God, keep me faithful to my duties as Your servant, to serve those in my circle and manage Your provision for my success.

 

 

From my reading through the Bible, currently in 2 Chronicles 13:

7 Some worthless scoundrels gathered around him and opposed Rehoboam son of Solomon when he was young and indecisive and not strong enough to resist them.”  This reminds me of the food in my first abstinent days.  I was spiritually young and indecisive and not strong enough to resist the food.  That is when I added to my Plan of Eating a plan of avoidance.  Today, I can walk into a convenience store, but for the first year or so, I paid for gas at the pump just to avoid those “worthless scoundrels” in the indulgence cases and down the aisles of pre-packaged death.  I made my coffee at home to avoid the temptation of the poison outlets that also have such great coffee.

11 Every morning and evening they (the faithful priests) present burnt offerings and fragrant incense to the LORD.  They set out the bread on the ceremonially clean table and light the lamps on the gold lampstand every evening.  We are observing the requirements of the LORD our God.”  When we offer ourselves to God, to build with us and to do with us as He will, we turn from that decision far too fast to let it go more than “one day at a time” between offerings.  When I kneel each morning and offer myself to God, I know that I am following the pattern of the ancient priests, laying down the “bread of the presence” as it were, daily.  At least nightly, but hopefully each moment I live my day, I light the golden lamp and search myself for occurrences of my defective thinking or behavior.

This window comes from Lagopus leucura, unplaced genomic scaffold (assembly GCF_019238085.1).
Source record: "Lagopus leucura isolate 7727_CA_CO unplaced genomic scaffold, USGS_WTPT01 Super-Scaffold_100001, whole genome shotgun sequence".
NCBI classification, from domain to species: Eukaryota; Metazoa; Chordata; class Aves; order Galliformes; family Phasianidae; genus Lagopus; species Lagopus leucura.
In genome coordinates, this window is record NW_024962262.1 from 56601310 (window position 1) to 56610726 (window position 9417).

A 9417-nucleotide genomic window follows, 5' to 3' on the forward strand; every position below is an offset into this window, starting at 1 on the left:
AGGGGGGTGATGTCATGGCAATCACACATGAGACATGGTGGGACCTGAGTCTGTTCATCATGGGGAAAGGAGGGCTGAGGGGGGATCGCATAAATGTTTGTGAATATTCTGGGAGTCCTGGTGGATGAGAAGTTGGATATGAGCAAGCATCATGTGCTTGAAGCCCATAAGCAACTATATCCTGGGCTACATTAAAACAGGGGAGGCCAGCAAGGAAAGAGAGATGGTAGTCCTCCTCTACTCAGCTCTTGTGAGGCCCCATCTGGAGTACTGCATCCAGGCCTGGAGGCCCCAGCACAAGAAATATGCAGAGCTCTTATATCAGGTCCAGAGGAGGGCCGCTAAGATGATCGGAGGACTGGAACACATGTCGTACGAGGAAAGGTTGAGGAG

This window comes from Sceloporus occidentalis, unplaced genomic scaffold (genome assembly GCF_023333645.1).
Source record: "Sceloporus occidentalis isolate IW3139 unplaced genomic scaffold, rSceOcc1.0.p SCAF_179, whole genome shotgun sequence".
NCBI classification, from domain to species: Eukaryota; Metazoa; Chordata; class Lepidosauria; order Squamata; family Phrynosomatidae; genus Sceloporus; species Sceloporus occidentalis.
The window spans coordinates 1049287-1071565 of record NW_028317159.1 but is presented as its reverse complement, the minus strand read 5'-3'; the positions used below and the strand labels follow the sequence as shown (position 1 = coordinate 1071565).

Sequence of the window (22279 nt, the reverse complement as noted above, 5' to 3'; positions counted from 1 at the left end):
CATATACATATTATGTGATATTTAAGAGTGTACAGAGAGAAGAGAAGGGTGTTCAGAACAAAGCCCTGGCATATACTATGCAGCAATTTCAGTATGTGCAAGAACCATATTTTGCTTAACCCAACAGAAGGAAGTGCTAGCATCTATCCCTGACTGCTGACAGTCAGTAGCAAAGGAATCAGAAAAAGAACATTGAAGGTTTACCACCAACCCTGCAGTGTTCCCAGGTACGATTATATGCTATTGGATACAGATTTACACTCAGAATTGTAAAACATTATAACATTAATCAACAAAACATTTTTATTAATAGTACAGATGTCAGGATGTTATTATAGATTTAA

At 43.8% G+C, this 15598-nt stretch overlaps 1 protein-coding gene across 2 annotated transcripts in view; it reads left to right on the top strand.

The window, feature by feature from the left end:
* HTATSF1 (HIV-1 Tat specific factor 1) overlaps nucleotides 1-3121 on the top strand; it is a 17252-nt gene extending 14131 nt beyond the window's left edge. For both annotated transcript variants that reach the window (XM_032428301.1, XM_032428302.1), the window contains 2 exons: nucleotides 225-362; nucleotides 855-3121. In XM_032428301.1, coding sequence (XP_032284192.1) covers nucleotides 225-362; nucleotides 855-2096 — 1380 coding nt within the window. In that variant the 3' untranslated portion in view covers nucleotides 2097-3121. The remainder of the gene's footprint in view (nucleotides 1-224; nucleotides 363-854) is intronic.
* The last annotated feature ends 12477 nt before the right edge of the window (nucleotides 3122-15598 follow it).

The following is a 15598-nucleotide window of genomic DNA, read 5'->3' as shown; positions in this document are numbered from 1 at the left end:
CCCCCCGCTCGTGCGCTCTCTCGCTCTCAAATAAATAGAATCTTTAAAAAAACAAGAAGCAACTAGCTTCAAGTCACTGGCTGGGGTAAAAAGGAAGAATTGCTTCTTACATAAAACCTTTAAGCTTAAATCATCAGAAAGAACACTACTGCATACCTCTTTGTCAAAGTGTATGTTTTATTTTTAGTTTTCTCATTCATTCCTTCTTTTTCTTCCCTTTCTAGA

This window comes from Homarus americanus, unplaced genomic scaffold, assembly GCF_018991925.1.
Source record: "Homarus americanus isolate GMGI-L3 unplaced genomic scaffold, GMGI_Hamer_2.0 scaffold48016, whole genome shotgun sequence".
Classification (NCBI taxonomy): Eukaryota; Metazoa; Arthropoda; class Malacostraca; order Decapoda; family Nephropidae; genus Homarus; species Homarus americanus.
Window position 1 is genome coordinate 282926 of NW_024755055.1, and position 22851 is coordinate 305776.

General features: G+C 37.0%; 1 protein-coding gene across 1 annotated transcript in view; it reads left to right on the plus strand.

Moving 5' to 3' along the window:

18 The men of Israel were subdued on that occasion, and the men of Judah were victorious because they relied on the LORD, the God of their fathers.”  The defiant faction fell and the faithful flourished.  Imagine that!  I choose faithfulness.

 

 

From The “Big Book” of Alcoholics Anonymous, page 14-15:

For if an alcoholic failed to perfect and enlarge his spiritual life through work and self-sacrifice for others, he could not survive the certain trials and low spots ahead.

 

OD@aT    “Dear friend, I pray that you may enjoy good health and that all may go well with you, even as your soul is getting along well.” – 3 John 2